- Richard Hurd (clergyman)
Richard Hurd (
January 13, 1720– May 28, 1808) was an English divine and writer, and bishop of Worcester.
He was born at Congreve, in the
parishof Penkridge, Staffordshire, where his father was a farmer. He was educated at Brewood Grammar Schooland at Emmanuel College, Cambridge. He took his B.A. degree in 1739, and in 1742 he proceeded M.A. and became a fellow of his college. In the same year he was ordained deacon, and given charge of the parish of Reymerston, Norfolk, but he returned to Cambridge early in 1743. He was ordained priestin 1744. In 1748 he published some "Remarks on an Enquiry into the Rejection of Christian Miracles by the Heathens" (1746), by William Weston, a fellow of St John's College, Cambridge.
He prepared editions, which won the praise of
Edward Gibbon, of the "Ars poetica" and "Epistola ad Pisones" (1749), and the "Epistola ad Augustum" (1751) of Horace. A compliment in the preface to the edition of 1749 was the starting-point of a lasting friendship with William Warburton, through whose influence he was appointed one of the preachers at Whitehallin 1750. In 1765 he was appointed preacher at Lincoln's Inn, and in 1767 he became archdeacon of Gloucester.
In 1768, he proceeded D.D. at Cambridge, and delivered at Lincoln's Inn the first Warburton lectures, which were published later (1772) as "An Introduction to the Study of the Prophecies concerning the Christian Church". He became
bishop of Lichfield and Coventryin 1774, and two years later was selected to be tutor to the prince of Walesand the duke of York. In 1781 he was translated to the see of Worcester. He lived chiefly at Hartlebury Castle, where he built a fine library, to which he transferred Alexander Pope's and Warburton's books, purchased on the latter's death.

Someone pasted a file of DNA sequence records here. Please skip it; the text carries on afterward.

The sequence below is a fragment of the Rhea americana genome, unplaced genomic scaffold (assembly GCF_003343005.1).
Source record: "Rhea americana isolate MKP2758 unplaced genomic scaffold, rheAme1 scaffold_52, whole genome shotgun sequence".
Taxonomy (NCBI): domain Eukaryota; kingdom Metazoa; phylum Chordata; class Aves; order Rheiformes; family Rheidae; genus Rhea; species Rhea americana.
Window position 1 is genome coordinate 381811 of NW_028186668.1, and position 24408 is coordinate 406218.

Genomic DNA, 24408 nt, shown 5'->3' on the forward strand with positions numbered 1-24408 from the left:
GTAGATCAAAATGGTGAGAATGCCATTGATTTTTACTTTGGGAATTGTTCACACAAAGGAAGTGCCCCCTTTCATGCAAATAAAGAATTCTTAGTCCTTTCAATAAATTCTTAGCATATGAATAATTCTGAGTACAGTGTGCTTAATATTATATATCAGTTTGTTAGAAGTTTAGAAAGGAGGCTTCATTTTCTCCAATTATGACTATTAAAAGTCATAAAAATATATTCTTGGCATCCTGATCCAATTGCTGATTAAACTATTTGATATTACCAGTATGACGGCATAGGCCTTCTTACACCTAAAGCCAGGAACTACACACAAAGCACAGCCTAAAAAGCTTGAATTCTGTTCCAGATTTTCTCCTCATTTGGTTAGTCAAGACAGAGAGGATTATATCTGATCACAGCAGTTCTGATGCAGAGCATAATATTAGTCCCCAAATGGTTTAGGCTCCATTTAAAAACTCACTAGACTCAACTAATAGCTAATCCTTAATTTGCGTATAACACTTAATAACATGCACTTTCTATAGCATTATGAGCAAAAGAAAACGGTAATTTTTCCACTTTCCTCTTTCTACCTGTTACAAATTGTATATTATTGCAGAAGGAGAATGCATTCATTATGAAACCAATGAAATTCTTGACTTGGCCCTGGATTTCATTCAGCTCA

He was extremely popular at court, and in 1783, on the death of
ArchbishopCornwallis, the king pressed him to accept the primacy, but Hurd, who was known, says Madame d'Arblay, as "The Beauty of Holiness,” declined it as a charge not suited to his temper and talents, and much too heavy for him to sustain. He died, unmarried, on the 28th of May 1808.
Hurd's "Letters on Chivalry and Romance" (1762) retain a certain interest for their importance in the history of the romantic movement, which they did something to stimulate. They were written in continuation of a dialogue on the age of Queen Elizabeth included in his "Moral and Political Dialogues" (1759) Two later dialogues "On the Uses of Foreign Travel" were printed in 1763. Hurd wrote two acrimonious defences of Warburton "On the Delicacy of Friendship" (1755), in answer to Dr J Jortin and a Leüer (1764) to Dr Thomas Leland, who had criticized Warburton's Doctrine of Grace. He edited the "Works of Willian Warburton", the "Select Works" (1772) of
Abraham Cowley, and left materials for an edition (6 vols., 1811) of Addison. His own works appeared in a collected edition in 8 vols. 1811.
* [http://books.google.com/books?id=FSoCAAAAQAAJ&pg=PA94&dq=The+works+of+Richard+Hurd&as_brr=1#PPR3,M1 "The works of Richard Hurd" Vol. I]
* [http://books.google.com/books?id=jHMAAAAAMAAJ&pg=PA3&dq=The+works+of+Richard+Hurd&as_brr=1#PPP5,M1 "The works of Richard Hurd" Vol. II]
* [http://books.google.com/books?id=SCoCAAAAQAAJ&pg=PA201&dq=The+works+of+Richard+Hurd&as_brr=1#PPA1,M1 "The works of Richard Hurd" Vol. III]
* [http://books.google.com/books?id=pioCAAAAQAAJ&pg=PA21&dq=The+works+of+Richard+Hurd&as_brr=1#PPP9,M1 "The works of Richard Hurd" Vol. IV]
* [http://books.google.com/books?id=wCoCAAAAQAAJ&pg=PA60&dq=The+works+of+Richard+Hurd&as_brr=1#PPR1,M1 "The works of Richard Hurd" Vol. V]
* [http://books.google.com/books?id=6SoCAAAAQAAJ&pg=PA75&dq=The+works+of+Richard+Hurd&as_brr=1#PPR1,M1 "The works of Richard Hurd" Vol. VI]
* [http://books.google.com/books?id=ynQAAAAAMAAJ&pg=PR17&dq=The+works+of+Richard+Hurd&as_brr=1#PPR1,M1 "The works of Richard Hurd" Vol. VII]
* [http://books.google.com/books?id=KSsCAAAAQAAJ&pg=PA162&dq=The+works+of+Richard+Hurd&as_brr=1#PPP5,M1 "The works of Richard Hurd" Vol. VIII]
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